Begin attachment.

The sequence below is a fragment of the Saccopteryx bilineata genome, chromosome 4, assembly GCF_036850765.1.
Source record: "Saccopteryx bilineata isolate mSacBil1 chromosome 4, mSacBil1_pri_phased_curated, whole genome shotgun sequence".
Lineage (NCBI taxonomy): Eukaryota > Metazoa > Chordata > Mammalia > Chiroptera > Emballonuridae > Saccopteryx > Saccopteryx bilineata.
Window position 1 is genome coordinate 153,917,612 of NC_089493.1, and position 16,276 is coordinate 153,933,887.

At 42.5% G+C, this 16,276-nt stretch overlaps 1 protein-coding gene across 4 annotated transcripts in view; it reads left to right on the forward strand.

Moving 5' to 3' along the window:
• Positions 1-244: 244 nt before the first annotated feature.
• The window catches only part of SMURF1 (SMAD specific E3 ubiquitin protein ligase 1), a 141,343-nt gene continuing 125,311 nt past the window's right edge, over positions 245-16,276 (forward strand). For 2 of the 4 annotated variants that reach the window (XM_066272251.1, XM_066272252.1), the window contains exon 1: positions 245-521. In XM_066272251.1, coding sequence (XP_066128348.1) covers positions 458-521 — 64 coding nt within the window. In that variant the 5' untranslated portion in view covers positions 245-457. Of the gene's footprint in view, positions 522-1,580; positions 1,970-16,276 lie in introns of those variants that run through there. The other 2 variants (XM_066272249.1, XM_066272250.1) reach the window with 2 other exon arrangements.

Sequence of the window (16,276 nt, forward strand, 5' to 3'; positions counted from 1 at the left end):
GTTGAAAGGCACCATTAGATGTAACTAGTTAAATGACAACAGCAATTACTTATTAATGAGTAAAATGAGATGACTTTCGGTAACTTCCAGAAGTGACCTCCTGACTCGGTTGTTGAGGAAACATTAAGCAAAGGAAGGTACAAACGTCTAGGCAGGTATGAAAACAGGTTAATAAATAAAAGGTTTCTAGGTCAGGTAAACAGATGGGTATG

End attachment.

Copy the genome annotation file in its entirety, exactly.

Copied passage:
The sequence below is a fragment of the Saccopteryx bilineata genome, chromosome 4, assembly GCF_036850765.1.
Source record: "Saccopteryx bilineata isolate mSacBil1 chromosome 4, mSacBil1_pri_phased_curated, whole genome shotgun sequence".
Lineage (NCBI taxonomy): Eukaryota > Metazoa > Chordata > Mammalia > Chiroptera > Emballonuridae > Saccopteryx > Saccopteryx bilineata.
Window position 1 is genome coordinate 153,917,612 of NC_089493.1, and position 16,276 is coordinate 153,933,887.

At 42.5% G+C, this 16,276-nt stretch overlaps 1 protein-coding gene across 4 annotated transcripts in view; it reads left to right on the forward strand.

Moving 5' to 3' along the window:
• Positions 1-244: 244 nt before the first annotated feature.
• The window catches only part of SMURF1 (SMAD specific E3 ubiquitin protein ligase 1), a 141,343-nt gene continuing 125,311 nt past the window's right edge, over positions 245-16,276 (forward strand). For 2 of the 4 annotated variants that reach the window (XM_066272251.1, XM_066272252.1), the window contains exon 1: positions 245-521. In XM_066272251.1, coding sequence (XP_066128348.1) covers positions 458-521 — 64 coding nt within the window. In that variant the 5' untranslated portion in view covers positions 245-457. Of the gene's footprint in view, positions 522-1,580; positions 1,970-16,276 lie in introns of those variants that run through there. The other 2 variants (XM_066272249.1, XM_066272250.1) reach the window with 2 other exon arrangements.

Sequence of the window (16,276 nt, forward strand, 5' to 3'; positions counted from 1 at the left end):
GTTGAAAGGCACCATTAGATGTAACTAGTTAAATGACAACAGCAATTACTTATTAATGAGTAAAATGAGATGACTTTCGGTAACTTCCAGAAGTGACCTCCTGACTCGGTTGTTGAGGAAACATTAAGCAAAGGAAGGTACAAACGTCTAGGCAGGTATGAAAACAGGTTAATAAATAAAAGGTTTCTAGGTCAGGTAAACAGATGGGTATG